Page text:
There is a good deal of amusement, and some profit, in the perusal of those little items, which characterize the manners and circumstances of the country. New-England was then in a state incomparably more picturesque than at present, or than it has been within the memory of man; there being, as yet, only a narrow strip of civilization along the edge of a vast forest, peopled with enough of its original race to contrast the savage life with the old customs of another world. The white population, also, was diversified by the influx of all sorts of expatriated vagabonds, and by the continuous importation of bond-servants from Ireland and elsewhere; so that there was a wild and unsettled multitude, forming a strong minority to the sober descendants of the Puritans. Then there were the slaves, contributing their dark shade to the picture of society. The consequence of all this was, a great variety and singularity of action and incident.
This is a passage I devote more than a few paragraphs to in the second chapter of my manuscript (although now that I think of it, the middle section of the first chapter may work better as a stand-alone intro, so this may well become the manuscript's third chapter). I'll give you my initial reading of it here:
To the narrator, contrast brings out the "manners and circumstances" "of “New-England"--"a narrow strip of civilization” somewhere between "the savage life" of "the original race" and "the old customs of another world." New England civilization, that is, is composed of "the sober descendants of the Puritans," and it is opposed to the "wild and unsettled multitude" of Indians, "expatriated vagabonds," Irish and other European "bond-servants," and, of course, "the slaves, contributing their dark shade to the picture of society." Here, the narrator distinguishes between Anglo-Puritan "civilization" and the greater "society" of the colony, which forms a "strong minority" to the Puritan majority. The picturesqueness of the scene, it seems, is a result of the "great variety and singularity of action and incident" brought about by the presence of a diversified white population surrounded by the savage life of Indians and the dark shade of the slaves. Indeed, even the arrangement of Native Americans, whites, and slaves into a foreground, middleground, and background--with the emphasis placed on the middleground--corresponds to Gilpin's rules for picturesque aesthetics. The picturesque intervenes to domesticate the double dangers of excessive difference and roughness and of excessive sameness and dullness. It not only allows the historical tourist to enjoy the aesthetics of the scene before him, it also gives him a structure through which he can unobtrusively emphasize the presence of the Puritans.
This is a small part of my set-up for one of my core claims in the chapter that "the narrator in 'Old News' presents a story not of 'civilization to fratricide'--this formulation misses the implicit racialization of both 'civilization' and 'fratricide' in the sketch--but instead one that moves from a period of increasing Anglo-American solidarity to a period of contention and separation." I elaborate on this claim as follows:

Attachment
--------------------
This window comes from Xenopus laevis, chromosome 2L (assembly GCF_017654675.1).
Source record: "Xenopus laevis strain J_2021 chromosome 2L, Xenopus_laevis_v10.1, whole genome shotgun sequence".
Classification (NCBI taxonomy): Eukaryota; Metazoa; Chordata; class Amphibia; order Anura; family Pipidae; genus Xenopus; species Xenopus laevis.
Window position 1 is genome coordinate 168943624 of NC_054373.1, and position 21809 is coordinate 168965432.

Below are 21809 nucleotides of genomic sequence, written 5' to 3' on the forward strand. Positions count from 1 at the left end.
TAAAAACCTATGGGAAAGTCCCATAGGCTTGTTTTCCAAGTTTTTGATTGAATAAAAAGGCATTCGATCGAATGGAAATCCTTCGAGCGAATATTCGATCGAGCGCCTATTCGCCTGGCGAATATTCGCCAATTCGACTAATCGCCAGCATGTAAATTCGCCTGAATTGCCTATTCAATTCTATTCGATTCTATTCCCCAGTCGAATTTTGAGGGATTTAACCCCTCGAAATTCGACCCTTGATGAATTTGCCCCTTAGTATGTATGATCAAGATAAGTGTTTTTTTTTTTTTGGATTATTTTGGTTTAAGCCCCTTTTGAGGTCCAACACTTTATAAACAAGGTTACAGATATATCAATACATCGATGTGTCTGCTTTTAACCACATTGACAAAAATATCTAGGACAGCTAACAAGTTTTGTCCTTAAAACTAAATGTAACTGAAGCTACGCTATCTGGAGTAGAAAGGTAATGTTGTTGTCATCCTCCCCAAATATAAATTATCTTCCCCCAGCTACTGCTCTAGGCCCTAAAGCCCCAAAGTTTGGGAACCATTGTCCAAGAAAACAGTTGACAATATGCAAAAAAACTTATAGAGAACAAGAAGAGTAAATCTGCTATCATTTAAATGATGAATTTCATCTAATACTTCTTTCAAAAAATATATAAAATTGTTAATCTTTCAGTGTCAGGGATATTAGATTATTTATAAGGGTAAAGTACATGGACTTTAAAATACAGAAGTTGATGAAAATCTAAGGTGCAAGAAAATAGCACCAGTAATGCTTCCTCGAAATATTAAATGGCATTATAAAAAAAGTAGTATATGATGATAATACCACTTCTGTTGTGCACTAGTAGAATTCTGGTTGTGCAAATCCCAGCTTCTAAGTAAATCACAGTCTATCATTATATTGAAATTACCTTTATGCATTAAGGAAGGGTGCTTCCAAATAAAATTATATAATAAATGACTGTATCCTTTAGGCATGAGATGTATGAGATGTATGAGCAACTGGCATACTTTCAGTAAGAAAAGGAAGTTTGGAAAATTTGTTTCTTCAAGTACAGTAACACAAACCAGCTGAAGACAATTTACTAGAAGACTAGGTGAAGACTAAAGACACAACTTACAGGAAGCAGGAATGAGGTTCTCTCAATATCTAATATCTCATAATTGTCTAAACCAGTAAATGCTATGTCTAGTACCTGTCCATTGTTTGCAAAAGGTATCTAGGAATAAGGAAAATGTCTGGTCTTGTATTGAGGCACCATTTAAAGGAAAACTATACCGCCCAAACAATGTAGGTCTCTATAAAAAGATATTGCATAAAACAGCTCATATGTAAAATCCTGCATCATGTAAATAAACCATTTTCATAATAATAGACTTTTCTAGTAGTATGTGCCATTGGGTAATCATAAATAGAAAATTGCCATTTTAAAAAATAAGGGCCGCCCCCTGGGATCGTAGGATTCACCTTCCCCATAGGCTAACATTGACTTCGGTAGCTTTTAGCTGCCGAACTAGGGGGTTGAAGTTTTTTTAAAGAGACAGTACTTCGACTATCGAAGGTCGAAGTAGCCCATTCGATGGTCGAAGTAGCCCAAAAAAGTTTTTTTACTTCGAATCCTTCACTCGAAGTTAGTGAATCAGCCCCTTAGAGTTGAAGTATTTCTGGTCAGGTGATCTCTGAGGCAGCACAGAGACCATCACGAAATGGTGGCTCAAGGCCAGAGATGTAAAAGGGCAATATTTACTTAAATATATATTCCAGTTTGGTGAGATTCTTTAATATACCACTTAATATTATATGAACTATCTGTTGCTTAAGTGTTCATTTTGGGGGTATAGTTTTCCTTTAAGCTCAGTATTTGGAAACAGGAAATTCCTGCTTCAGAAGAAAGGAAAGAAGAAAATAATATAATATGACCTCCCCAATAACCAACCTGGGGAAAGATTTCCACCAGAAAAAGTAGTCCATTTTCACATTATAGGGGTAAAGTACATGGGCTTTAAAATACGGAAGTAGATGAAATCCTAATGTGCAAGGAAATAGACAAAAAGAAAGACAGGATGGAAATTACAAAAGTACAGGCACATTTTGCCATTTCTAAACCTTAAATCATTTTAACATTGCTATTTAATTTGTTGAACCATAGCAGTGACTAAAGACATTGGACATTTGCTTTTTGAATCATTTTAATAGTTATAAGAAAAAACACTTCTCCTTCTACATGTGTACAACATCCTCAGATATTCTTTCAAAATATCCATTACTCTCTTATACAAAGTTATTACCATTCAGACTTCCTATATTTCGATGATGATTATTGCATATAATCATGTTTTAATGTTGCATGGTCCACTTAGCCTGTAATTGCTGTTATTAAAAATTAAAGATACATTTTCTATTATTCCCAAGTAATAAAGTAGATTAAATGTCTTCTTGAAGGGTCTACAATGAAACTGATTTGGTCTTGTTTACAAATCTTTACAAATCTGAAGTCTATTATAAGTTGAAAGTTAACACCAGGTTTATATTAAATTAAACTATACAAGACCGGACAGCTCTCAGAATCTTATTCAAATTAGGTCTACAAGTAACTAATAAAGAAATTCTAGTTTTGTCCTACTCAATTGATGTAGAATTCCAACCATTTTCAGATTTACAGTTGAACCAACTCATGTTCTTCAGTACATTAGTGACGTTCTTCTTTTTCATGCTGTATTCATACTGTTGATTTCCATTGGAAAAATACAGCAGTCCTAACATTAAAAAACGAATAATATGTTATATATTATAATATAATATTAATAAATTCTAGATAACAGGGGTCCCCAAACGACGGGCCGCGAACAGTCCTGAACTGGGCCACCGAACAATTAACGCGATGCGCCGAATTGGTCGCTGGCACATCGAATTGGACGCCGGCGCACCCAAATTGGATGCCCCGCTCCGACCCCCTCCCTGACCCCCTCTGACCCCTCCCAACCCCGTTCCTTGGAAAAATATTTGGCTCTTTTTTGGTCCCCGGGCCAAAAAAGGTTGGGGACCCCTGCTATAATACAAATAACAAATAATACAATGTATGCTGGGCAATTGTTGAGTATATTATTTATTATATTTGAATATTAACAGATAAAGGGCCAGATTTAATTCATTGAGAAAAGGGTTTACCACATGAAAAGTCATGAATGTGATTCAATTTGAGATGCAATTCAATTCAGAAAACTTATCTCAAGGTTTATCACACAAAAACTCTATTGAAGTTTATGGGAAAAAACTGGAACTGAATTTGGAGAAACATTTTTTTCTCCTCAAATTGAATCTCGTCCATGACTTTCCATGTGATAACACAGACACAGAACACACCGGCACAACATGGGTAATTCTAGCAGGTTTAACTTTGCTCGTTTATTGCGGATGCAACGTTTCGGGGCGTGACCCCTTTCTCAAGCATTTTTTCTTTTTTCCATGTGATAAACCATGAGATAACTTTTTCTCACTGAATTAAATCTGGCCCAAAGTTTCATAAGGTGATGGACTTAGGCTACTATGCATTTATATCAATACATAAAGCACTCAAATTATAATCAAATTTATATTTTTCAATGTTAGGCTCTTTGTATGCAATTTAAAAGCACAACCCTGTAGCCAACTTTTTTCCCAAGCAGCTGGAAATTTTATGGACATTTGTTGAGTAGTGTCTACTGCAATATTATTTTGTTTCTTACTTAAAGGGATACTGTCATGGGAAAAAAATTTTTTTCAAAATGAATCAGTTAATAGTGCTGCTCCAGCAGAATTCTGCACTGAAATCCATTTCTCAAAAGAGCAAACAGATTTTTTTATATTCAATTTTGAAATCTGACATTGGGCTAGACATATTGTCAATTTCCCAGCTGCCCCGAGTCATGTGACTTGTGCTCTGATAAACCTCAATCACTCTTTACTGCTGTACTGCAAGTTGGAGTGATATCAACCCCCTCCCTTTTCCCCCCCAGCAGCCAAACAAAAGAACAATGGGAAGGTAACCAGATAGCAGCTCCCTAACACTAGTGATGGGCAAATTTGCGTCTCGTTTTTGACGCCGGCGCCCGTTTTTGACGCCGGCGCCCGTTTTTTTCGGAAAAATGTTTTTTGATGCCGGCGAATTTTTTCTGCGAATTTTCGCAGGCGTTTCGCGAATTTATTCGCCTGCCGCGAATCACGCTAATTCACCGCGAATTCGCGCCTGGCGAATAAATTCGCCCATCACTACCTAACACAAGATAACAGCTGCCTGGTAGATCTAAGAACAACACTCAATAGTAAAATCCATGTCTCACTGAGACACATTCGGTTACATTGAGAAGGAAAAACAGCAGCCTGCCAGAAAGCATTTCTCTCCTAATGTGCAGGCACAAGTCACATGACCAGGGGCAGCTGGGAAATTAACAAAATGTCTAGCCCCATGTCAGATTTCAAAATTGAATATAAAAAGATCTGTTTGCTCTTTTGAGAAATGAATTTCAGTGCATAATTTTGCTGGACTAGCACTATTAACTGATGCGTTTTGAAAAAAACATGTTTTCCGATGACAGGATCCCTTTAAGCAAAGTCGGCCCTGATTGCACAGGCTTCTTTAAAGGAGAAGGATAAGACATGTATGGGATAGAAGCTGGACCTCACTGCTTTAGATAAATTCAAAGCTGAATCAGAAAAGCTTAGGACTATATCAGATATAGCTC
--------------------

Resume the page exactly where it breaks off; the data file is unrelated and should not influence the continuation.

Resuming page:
When the "Old News" narrator says that he loves to see a man "keep the characteristics of his country," he precisely does not mean to include that "alien race, generally incapable of self-direction," whose enslavement he tacitly defends, as even a potential member of that citizenry. On the contrary, no matter how "familiarly" "intermixed" with the Puritans "under the domestic sway of our fathers," the slaves' only function in his narrative is to contribute "their dark shade to the picture of society," to offset the virtues of the Anglo-Puritan civilization of colonial New England. Slavery can be viewed as "a patriarchal, and almost a beautiful, peculiarity of the times" because of the narrator's commitment to picturesque aesthetics. Ultimately, then, what "Old News" is about, what holds the three sections of the sketch together, is what makes the United States "America." And what apparently makes its citizens "Americans" is a combination of shared ("English") blood and commitment to picturesque aesthetics. Hawthorne's narrator implicitly defines America as a country composed of the descendants of the Puritans. The picturesque effect that he attempts to achieve is not simply antiquarian, then, not simply an attempt to leave an impression of the pastness of the past. Rather, it is the simultaneous racialization and aestheticization of the Anglo-Puritan origins of the American self.
Got a lot to do today, so I'll stop there before getting into the issue of the relation between Hawthorne's narratorial persona's intentions and his own intentions in the sketch, but as I'm revising this chapter over the next few weeks, I'll be posting from it when it fits the programming schedule. There's been a lot of new work on the picturesque, race, and colonialism that I have to examine to see where and how I need to revise the chapter still further.